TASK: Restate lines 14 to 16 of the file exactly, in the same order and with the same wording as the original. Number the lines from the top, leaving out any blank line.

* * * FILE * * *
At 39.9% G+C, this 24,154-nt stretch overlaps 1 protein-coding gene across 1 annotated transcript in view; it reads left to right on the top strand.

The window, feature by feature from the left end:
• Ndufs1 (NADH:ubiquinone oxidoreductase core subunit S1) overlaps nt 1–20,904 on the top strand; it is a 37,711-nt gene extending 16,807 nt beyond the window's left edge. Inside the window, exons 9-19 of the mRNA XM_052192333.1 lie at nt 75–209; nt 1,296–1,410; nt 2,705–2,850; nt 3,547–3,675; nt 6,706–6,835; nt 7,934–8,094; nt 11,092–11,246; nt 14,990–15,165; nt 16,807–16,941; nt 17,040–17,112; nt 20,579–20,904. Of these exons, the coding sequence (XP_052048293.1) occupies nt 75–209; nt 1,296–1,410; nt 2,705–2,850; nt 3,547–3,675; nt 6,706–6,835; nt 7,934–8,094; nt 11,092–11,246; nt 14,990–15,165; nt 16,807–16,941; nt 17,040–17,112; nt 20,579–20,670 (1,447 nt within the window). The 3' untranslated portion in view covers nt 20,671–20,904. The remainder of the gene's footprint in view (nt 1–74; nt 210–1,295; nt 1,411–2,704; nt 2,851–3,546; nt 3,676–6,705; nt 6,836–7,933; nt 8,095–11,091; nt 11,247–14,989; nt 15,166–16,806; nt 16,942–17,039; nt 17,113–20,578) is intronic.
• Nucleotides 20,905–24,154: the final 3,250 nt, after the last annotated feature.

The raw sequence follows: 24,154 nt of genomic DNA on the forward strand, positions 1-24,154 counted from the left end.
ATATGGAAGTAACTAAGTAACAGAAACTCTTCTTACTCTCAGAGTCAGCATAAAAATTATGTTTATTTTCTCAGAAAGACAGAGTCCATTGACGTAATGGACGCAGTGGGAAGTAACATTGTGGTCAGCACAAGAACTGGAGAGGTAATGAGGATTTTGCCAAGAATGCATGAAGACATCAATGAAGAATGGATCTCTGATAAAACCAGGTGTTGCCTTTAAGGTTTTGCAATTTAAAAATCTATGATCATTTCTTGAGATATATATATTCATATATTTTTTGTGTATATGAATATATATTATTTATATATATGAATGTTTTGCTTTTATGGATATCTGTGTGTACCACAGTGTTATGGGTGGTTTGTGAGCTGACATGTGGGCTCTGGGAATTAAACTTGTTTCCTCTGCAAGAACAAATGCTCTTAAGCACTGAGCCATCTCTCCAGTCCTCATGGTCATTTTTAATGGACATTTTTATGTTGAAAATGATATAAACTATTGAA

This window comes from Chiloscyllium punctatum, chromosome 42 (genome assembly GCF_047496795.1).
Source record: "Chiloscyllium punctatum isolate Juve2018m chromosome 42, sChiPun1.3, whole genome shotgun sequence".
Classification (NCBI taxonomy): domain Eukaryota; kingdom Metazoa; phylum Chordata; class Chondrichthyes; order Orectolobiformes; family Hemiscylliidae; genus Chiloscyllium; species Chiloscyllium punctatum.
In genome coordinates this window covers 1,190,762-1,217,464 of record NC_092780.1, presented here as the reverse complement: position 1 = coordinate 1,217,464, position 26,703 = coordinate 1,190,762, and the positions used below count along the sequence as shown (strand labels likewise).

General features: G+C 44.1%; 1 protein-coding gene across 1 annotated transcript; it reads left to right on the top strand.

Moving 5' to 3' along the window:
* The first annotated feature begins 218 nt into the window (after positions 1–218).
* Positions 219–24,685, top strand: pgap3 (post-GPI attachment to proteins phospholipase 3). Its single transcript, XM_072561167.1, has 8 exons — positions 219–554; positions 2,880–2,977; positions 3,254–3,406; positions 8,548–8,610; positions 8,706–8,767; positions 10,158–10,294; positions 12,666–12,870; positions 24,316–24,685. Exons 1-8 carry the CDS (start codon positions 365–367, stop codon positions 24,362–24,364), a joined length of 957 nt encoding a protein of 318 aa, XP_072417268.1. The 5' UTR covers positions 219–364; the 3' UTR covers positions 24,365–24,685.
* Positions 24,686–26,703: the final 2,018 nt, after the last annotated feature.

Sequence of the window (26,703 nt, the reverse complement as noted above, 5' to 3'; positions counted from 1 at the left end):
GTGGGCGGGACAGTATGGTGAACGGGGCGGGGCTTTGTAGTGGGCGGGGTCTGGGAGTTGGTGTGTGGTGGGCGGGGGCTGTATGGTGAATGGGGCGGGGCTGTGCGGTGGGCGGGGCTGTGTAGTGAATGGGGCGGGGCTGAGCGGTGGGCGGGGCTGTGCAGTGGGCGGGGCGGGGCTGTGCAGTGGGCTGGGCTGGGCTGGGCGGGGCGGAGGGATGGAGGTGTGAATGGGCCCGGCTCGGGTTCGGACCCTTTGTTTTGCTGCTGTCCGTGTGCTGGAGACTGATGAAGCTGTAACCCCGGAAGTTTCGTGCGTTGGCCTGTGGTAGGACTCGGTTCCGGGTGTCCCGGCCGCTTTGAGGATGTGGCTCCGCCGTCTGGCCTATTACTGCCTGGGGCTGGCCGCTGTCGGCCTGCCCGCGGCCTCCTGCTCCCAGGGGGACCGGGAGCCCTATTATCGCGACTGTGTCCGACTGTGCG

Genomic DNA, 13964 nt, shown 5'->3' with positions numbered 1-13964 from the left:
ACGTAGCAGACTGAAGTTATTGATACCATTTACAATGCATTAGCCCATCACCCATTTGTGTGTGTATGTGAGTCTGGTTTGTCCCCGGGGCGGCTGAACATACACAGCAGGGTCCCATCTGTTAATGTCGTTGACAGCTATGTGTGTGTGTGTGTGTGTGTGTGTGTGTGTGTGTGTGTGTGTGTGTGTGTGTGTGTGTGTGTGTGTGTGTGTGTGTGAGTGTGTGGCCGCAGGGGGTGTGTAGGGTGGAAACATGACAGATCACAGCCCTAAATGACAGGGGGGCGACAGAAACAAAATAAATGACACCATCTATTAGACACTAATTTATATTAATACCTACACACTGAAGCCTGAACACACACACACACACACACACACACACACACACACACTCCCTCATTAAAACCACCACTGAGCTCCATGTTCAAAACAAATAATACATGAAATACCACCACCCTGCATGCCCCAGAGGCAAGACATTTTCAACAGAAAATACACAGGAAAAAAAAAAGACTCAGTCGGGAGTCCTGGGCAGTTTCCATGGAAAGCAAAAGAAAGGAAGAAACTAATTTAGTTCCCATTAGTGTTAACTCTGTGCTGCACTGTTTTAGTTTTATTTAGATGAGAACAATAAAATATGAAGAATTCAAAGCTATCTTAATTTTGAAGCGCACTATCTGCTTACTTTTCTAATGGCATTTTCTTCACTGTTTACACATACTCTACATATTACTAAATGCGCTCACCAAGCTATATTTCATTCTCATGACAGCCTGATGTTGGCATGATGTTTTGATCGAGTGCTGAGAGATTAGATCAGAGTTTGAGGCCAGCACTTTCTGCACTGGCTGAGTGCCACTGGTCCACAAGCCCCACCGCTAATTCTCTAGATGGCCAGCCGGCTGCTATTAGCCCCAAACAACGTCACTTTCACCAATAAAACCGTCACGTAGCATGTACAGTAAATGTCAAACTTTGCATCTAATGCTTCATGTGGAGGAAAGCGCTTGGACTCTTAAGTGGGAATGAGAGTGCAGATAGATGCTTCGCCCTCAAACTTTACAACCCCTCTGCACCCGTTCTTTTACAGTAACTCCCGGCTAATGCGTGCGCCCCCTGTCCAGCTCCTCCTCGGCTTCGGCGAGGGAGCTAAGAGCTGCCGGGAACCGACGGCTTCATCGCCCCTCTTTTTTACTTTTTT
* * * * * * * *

* Positions 219–24,685, top strand: pgap3 (post-GPI attachment to proteins phospholipase 3). Its single transcript, XM_072561167.1, has 8 exons — positions 219–554; positions 2,880–2,977; positions 3,254–3,406; positions 8,548–8,610; positions 8,706–8,767; positions 10,158–10,294; positions 12,666–12,870; positions 24,316–24,685. Exons 1-8 carry the CDS (start codon positions 365–367, stop codon positions 24,362–24,364), a joined length of 957 nt encoding a protein of 318 aa, XP_072417268.1. The 5' UTR covers positions 219–364; the 3' UTR covers positions 24,365–24,685.
* Positions 24,686–26,703: the final 2,018 nt, after the last annotated feature.

Sequence of the window (26,703 nt, the reverse complement as noted above, 5' to 3'; positions counted from 1 at the left end):